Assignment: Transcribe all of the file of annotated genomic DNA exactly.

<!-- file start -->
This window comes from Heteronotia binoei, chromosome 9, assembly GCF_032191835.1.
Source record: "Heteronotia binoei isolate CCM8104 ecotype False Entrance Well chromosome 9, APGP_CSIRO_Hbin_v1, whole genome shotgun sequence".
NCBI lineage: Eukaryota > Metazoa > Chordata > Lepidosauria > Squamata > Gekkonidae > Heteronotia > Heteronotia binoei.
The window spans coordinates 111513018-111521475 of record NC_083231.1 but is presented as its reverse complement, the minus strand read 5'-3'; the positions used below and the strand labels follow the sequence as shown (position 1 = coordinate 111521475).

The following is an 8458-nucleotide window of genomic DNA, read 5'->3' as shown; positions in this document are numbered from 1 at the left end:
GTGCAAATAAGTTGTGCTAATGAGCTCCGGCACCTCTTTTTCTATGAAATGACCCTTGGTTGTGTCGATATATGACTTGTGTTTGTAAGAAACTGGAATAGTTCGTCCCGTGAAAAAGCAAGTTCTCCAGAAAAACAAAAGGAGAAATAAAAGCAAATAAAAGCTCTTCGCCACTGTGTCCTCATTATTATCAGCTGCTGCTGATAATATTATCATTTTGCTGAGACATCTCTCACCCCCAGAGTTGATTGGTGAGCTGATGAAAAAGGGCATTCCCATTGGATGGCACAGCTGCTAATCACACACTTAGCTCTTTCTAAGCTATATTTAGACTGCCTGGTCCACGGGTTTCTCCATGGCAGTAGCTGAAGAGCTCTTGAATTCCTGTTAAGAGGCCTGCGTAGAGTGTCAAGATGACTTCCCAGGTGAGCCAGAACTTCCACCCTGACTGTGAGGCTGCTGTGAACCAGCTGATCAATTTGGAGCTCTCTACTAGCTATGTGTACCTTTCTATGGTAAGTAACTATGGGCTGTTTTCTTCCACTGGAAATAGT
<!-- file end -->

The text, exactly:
This window comes from Heteronotia binoei, chromosome 9, assembly GCF_032191835.1.
Source record: "Heteronotia binoei isolate CCM8104 ecotype False Entrance Well chromosome 9, APGP_CSIRO_Hbin_v1, whole genome shotgun sequence".
NCBI lineage: Eukaryota > Metazoa > Chordata > Lepidosauria > Squamata > Gekkonidae > Heteronotia > Heteronotia binoei.
The window spans coordinates 111513018-111521475 of record NC_083231.1 but is presented as its reverse complement, the minus strand read 5'-3'; the positions used below and the strand labels follow the sequence as shown (position 1 = coordinate 111521475).

The following is an 8458-nucleotide window of genomic DNA, read 5'->3' as shown; positions in this document are numbered from 1 at the left end:
GTGCAAATAAGTTGTGCTAATGAGCTCCGGCACCTCTTTTTCTATGAAATGACCCTTGGTTGTGTCGATATATGACTTGTGTTTGTAAGAAACTGGAATAGTTCGTCCCGTGAAAAAGCAAGTTCTCCAGAAAAACAAAAGGAGAAATAAAAGCAAATAAAAGCTCTTCGCCACTGTGTCCTCATTATTATCAGCTGCTGCTGATAATATTATCATTTTGCTGAGACATCTCTCACCCCCAGAGTTGATTGGTGAGCTGATGAAAAAGGGCATTCCCATTGGATGGCACAGCTGCTAATCACACACTTAGCTCTTTCTAAGCTATATTTAGACTGCCTGGTCCACGGGTTTCTCCATGGCAGTAGCTGAAGAGCTCTTGAATTCCTGTTAAGAGGCCTGCGTAGAGTGTCAAGATGACTTCCCAGGTGAGCCAGAACTTCCACCCTGACTGTGAGGCTGCTGTGAACCAGCTGATCAATTTGGAGCTCTCTACTAGCTATGTGTACCTTTCTATGGTAAGTAACTATGGGCTGTTTTCTTCCACTGGAAATAGT